where fromList            :: (Ord a) => [a] -> BinTree a
fromList            =  foldm meld empty . map single

is structurally equivalent to `mergeSort' (ie it performs the same
comparisons during the sorting process).

6. Pairing heaps
~~~~~~~~~~~~~~~~

Chris has pointed out that Jon's sorting algorithm uses *multipass*
pairing heaps [5]. As we shall see pairing heaps perform extremely well
in practice. However, no tight theoretical bounds are known. We start
with an implementation of `ordinary' pairing heaps.

> data Tree a                   =  Nil
>                               |  Node a [Tree a]

NB The constructor `Nil' is only used on the top-level, it never
appears below a `Node' .

> instance PriorityQueue Tree where
>     empty                     =  Nil
>     single a                  =  Node a []
>     meld Nil u                =  u
>     meld t@(Node _ _) Nil     =  t
>     meld t@(Node a ts) u@(Node b us)
>         | a <= b              =  Node a (u:ts)
>         | otherwise           =  Node b (t:us)
>     splitMin Nil              =  Null
>     splitMin (Node a ts)      =  Cons a (meldAll ts)
>     fromList                  =  meldAll . map single

Different variants of pairing heaps differ in the implementation of
`meldAll'.

> meldAll                       :: (Ord a) => [Tree a] -> Tree a
> meldAll []                    =  Nil
> meldAll [t]                   =  t
> meldAll (t:u:ts)              =  meld (meld t u) (meldAll ts)

Note that subsequent trees are first paired using `meld', hence the
name of the data structure.

> pairingSort                   :: (Ord a) => [a] -> [a]
> pairingSort                   =  toOrderedList
>                               .  (fromList :: (Ord a) => [a] -> Tree a)

What about the running time? Fredman et al [5] show that `meld' and
`splitMin' run in O(log n) amortized time. Hence we have O(n log n)
worst case behaviour. NB Chris Okasaki has developed a persistent
variant of pairing heaps [6] which might be worth trying, as well.

The function `meldAll' corresponds to `foldr meld empty . pairfold
meld'.  Alternatively, one can make repeated passes over the trees
using `treefold meld empty'. For ease of reference we call this variant
`jonsSort' ;-).

> jonsSort                      :: (Ord a) => [a] -> [a]
> jonsSort                      =  toOrderedList . fromList
>     where
>     meldAll                   =  treefold meld empty
>     fromList                  =  meldAll . map single
>     toOrderedList Nil         =  []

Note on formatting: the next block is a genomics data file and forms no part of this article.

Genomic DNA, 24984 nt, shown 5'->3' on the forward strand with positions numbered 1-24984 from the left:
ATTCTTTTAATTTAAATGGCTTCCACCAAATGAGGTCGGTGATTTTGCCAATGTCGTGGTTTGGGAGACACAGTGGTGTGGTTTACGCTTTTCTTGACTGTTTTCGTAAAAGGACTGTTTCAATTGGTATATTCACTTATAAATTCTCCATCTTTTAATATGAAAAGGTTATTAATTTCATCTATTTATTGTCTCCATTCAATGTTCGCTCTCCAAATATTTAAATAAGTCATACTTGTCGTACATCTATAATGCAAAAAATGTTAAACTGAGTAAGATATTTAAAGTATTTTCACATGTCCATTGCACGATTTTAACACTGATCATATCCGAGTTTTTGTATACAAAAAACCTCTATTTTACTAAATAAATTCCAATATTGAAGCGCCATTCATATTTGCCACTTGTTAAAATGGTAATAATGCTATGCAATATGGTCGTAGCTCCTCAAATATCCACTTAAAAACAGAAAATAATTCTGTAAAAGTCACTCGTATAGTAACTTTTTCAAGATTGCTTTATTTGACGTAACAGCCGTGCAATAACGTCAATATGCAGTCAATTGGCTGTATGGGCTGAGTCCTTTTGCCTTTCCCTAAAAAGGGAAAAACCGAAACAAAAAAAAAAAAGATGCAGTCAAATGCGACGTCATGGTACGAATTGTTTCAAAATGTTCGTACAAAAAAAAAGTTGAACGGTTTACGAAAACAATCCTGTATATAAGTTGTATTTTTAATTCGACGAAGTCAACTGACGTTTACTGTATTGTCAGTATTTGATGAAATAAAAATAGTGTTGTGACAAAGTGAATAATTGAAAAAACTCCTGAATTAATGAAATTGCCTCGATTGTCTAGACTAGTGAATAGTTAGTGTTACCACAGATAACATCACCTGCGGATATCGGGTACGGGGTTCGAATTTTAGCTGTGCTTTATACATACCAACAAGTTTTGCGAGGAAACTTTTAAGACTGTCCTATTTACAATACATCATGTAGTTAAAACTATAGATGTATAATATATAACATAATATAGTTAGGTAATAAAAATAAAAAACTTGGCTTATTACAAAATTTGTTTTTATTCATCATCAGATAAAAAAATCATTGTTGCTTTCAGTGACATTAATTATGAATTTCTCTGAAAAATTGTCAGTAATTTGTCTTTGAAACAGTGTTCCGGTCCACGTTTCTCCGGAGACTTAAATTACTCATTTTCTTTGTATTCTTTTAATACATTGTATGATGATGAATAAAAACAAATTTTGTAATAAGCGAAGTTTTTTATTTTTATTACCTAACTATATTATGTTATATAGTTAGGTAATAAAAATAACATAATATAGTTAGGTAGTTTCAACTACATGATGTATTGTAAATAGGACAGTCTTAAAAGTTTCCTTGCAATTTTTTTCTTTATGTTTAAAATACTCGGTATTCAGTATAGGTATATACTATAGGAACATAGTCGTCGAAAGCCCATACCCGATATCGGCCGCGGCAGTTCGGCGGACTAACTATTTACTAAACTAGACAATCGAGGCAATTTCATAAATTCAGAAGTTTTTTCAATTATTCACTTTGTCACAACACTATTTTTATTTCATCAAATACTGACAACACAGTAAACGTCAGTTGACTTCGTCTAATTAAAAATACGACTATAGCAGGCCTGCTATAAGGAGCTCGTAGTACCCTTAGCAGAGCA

>     toOrderedList (Node a ts) =  a : toOrderedList (meldAll ts)

Fredman et al [5] state that the multipass variant is not easy to
analyse which is certainly true. They only succeed in proving an
O(log n log log n/log log log n) bound on the amortized time per heap
operation. Hence it is not clear whether `jonsSort' is an O(n log n)
algorithm. NB Jon's implementation is not stable since he uses the
test `a < b' in the definition of `meld'.

I know of no argument or (formal) proof that sorting with pairing heaps
is smooth. Perhaps you know?

7. Imperative heap sort
~~~~~~~~~~~~~~~~~~~~~~~

Imperative implementations of heap sort use an implicit representation
of binary heaps ie the binary tree is embedded in an array. For a
functional explanation we step backward and represent an array by a
binary tree. The original heap sort uses left-complete trees. We use
Braun trees [2, p. 154] instead. However, every implementation of
functional arrays would do. We could generalize the following to an
array-based implementation of priority queues.

> newtype Braun a               =  Braun (BinTree a)

> instance PriorityQueue Braun where
>     empty                     =  Braun empty
>     single a                  =  Braun (single a)
>     insert a (Braun t)        =  Braun (insert a t)
>     splitMin (Braun Empty)    =  Null
>     splitMin (Braun (Bin l a r))
>                               =  case splitLeft l of
>         Null                  -> Cons a empty
>         Cons b l'             -> Cons a (Braun (siftdown r b l'))
>     fromList                  =  foldr insert empty

The construction of the `heap' works top-down. EXERCISE. Devise a
bottom-up variant which uses `siftdown' (see below). Bird [8, p. 21]
gives a solution to this problem. END. The second phase follows the
imperative version quite closely: the smallest element (ie the
leftmost) is replaced by an arbitrary element (usually the rightmost)